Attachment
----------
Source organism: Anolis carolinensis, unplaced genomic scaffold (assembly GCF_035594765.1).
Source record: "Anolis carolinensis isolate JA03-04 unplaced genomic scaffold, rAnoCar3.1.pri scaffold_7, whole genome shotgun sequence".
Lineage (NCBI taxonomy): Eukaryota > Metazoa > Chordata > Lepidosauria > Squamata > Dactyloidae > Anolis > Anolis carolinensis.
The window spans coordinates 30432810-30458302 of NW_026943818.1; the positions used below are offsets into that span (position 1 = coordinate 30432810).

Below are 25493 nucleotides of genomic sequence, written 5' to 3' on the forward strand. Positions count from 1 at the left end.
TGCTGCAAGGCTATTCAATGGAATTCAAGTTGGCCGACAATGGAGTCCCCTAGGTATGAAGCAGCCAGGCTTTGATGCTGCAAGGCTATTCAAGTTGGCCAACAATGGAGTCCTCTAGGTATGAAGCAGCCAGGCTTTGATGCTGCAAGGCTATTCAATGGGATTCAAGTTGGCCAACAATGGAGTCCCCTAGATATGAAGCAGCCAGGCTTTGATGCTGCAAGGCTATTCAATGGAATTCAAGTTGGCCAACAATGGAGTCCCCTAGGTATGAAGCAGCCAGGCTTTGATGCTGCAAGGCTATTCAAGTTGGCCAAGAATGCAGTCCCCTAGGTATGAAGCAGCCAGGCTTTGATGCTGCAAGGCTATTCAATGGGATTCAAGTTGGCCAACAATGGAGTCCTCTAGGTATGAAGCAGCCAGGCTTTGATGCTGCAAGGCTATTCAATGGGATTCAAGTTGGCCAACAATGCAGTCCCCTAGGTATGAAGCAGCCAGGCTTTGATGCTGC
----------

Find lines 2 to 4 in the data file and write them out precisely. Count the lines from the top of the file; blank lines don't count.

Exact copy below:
Source record: "Anolis carolinensis isolate JA03-04 unplaced genomic scaffold, rAnoCar3.1.pri scaffold_7, whole genome shotgun sequence".
Lineage (NCBI taxonomy): Eukaryota > Metazoa > Chordata > Lepidosauria > Squamata > Dactyloidae > Anolis > Anolis carolinensis.
The window spans coordinates 30432810-30458302 of NW_026943818.1; the positions used below are offsets into that span (position 1 = coordinate 30432810).